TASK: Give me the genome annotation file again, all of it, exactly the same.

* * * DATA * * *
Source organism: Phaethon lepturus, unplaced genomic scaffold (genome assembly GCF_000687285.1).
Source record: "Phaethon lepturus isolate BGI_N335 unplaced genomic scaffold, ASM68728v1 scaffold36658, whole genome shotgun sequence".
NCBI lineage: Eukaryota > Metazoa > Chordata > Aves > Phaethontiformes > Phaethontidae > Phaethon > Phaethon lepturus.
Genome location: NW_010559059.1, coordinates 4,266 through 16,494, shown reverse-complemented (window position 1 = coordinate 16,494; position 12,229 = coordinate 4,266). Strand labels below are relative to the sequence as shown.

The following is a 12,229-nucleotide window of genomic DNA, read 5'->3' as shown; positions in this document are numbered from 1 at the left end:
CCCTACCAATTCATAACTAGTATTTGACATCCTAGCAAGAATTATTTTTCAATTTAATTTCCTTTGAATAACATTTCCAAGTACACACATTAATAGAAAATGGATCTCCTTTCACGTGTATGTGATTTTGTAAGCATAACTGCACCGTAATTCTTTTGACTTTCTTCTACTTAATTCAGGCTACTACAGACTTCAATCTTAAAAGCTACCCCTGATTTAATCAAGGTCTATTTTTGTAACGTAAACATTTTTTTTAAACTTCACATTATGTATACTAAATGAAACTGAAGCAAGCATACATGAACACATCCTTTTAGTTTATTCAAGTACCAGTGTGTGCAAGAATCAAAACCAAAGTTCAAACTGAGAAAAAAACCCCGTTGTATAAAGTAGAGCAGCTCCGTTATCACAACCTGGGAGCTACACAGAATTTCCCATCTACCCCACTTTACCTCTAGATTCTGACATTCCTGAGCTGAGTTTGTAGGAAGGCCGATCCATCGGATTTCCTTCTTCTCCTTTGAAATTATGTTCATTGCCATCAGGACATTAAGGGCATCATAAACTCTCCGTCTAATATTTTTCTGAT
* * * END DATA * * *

Source organism: Phaethon lepturus, unplaced genomic scaffold (genome assembly GCF_000687285.1).
Source record: "Phaethon lepturus isolate BGI_N335 unplaced genomic scaffold, ASM68728v1 scaffold36658, whole genome shotgun sequence".
NCBI lineage: Eukaryota > Metazoa > Chordata > Aves > Phaethontiformes > Phaethontidae > Phaethon > Phaethon lepturus.
Genome location: NW_010559059.1, coordinates 4,266 through 16,494, shown reverse-complemented (window position 1 = coordinate 16,494; position 12,229 = coordinate 4,266). Strand labels below are relative to the sequence as shown.

The following is a 12,229-nucleotide window of genomic DNA, read 5'->3' as shown; positions in this document are numbered from 1 at the left end:
CCCTACCAATTCATAACTAGTATTTGACATCCTAGCAAGAATTATTTTTCAATTTAATTTCCTTTGAATAACATTTCCAAGTACACACATTAATAGAAAATGGATCTCCTTTCACGTGTATGTGATTTTGTAAGCATAACTGCACCGTAATTCTTTTGACTTTCTTCTACTTAATTCAGGCTACTACAGACTTCAATCTTAAAAGCTACCCCTGATTTAATCAAGGTCTATTTTTGTAACGTAAACATTTTTTTTAAACTTCACATTATGTATACTAAATGAAACTGAAGCAAGCATACATGAACACATCCTTTTAGTTTATTCAAGTACCAGTGTGTGCAAGAATCAAAACCAAAGTTCAAACTGAGAAAAAAACCCCGTTGTATAAAGTAGAGCAGCTCCGTTATCACAACCTGGGAGCTACACAGAATTTCCCATCTACCCCACTTTACCTCTAGATTCTGACATTCCTGAGCTGAGTTTGTAGGAAGGCCGATCCATCGGATTTCCTTCTTCTCCTTTGAAATTATGTTCATTGCCATCAGGACATTAAGGGCATCATAAACTCTCCGTCTAATATTTTTCTGAT